Q: Are there any changes proposed to the MUTCD regarding signing for a DDI?
A: Special signing is not needed for the DDI, and any unusual signs could potentially cause driver confusion rather than mitigate it. There have been some requests for experimental use of warning signs that attempt to diagram the lane cross-overs but these requests have been rejected by FHWA and experimentation for special signing deemed unnecessary at this time.
Q: Would the DDI create a more hazardous condition when the power goes out as compared to a traditional diamond interchange?
A: In the event of a total power failure, treating a 2-phase signal operation as an All-Way Stop is simpler than what would happen at a 3-phase intersection in a traditional diamond interchange.
Q: Can a DDI be snow plowed?
A: Yes. Snow can be plowed/removed at a DDI. Several states that experience heavy winter snows have successfully maintained a DDI during winter weather.
Q: What parameters define the minimum distance between intersections in a DDI?
A: The distance between the two crossovers is largely dependent upon the location and spacing of the ramps. The space needed for vehicular storage between the crossovers must also be considered. If there are no physical constraints, designers have flexibility in the placement of the crossovers. If greater length is needed than the distance between the ramp termini provides, the crossovers may even be located farther apart than the ramp spacing if the ramp entrances and exits can be configured to merge or diverge with the cross route by extending or shortening them. A well-designed crossover requires consideration of several horizontal geometric elements including: the crossing angle, the tangent length approaching and following the crossover and; the curve radii approaching and following the crossover.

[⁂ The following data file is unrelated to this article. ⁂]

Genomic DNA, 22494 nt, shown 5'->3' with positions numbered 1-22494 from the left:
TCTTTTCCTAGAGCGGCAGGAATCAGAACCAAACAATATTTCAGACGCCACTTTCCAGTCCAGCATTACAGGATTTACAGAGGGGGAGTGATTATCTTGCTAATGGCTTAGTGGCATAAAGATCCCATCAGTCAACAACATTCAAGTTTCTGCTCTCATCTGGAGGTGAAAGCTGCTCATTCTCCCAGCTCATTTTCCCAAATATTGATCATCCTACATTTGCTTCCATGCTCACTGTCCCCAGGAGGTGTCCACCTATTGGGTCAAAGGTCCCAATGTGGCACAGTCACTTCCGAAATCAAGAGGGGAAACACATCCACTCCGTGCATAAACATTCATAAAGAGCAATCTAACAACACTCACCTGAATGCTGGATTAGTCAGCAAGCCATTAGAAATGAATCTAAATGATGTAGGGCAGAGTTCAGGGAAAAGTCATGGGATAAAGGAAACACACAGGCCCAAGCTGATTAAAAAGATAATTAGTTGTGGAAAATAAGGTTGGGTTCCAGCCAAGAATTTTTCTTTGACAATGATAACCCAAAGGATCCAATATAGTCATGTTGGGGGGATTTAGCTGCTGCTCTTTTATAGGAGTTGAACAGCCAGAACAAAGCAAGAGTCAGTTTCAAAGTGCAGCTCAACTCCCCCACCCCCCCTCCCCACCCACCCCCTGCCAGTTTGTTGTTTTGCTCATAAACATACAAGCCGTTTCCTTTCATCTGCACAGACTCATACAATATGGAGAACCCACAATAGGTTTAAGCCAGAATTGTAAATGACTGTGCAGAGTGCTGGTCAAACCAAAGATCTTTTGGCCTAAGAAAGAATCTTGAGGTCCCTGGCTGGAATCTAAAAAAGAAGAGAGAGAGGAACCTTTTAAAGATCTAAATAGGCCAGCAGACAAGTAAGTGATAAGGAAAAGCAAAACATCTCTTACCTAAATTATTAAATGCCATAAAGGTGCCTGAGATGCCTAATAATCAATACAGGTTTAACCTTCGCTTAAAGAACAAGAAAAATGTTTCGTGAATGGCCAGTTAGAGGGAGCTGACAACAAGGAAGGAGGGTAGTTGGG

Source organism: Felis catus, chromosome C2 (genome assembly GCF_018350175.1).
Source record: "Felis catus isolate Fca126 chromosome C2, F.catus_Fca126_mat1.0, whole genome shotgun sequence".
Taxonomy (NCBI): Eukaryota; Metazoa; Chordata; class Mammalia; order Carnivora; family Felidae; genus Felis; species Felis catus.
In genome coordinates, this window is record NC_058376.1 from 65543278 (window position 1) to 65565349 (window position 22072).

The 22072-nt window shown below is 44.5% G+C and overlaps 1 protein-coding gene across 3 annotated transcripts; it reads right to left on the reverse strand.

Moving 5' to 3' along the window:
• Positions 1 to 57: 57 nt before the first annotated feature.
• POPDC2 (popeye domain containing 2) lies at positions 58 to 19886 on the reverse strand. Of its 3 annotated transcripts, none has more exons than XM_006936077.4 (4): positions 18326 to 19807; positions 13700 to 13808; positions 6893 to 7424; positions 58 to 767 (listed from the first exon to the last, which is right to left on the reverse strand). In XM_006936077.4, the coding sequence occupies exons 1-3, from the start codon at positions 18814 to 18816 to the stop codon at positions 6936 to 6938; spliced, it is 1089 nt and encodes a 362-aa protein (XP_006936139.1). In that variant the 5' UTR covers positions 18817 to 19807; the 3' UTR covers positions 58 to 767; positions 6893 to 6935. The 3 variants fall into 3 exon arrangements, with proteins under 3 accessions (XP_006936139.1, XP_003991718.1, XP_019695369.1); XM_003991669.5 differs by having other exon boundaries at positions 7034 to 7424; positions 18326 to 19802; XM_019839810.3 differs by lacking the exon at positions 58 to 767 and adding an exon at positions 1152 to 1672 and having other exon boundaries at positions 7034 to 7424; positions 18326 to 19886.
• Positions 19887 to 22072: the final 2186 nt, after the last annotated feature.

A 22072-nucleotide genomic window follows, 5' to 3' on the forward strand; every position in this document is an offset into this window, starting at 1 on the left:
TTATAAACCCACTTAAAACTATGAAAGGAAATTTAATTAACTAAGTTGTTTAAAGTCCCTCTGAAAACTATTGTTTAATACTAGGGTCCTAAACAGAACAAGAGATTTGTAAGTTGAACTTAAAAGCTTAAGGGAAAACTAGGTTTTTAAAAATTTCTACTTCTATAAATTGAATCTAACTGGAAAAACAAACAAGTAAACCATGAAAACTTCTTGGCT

Q: What is the minimum spacing to intersections adjacent to the DDI?
A: As with any interchange type, it is desirable to have sufficient intersection spacing to avoid operational problems. However, special consideration must be given in evaluating a DDI when there are adjacent signalized intersections since the DDI operates with two-phase signals with only one direction of travel on the crossroad allowed through the interchange at a time. When an adjacent signalized intersection is too close to the DDI, it greatly limits the ability to coordinate both directions of travel along the crossroad. The adjacent signals can result in traffic queuing into the crossover intersections. It does not appear that closely spaced right-in/right-out access pose any greater challenges for DDIs compared to other interchange types.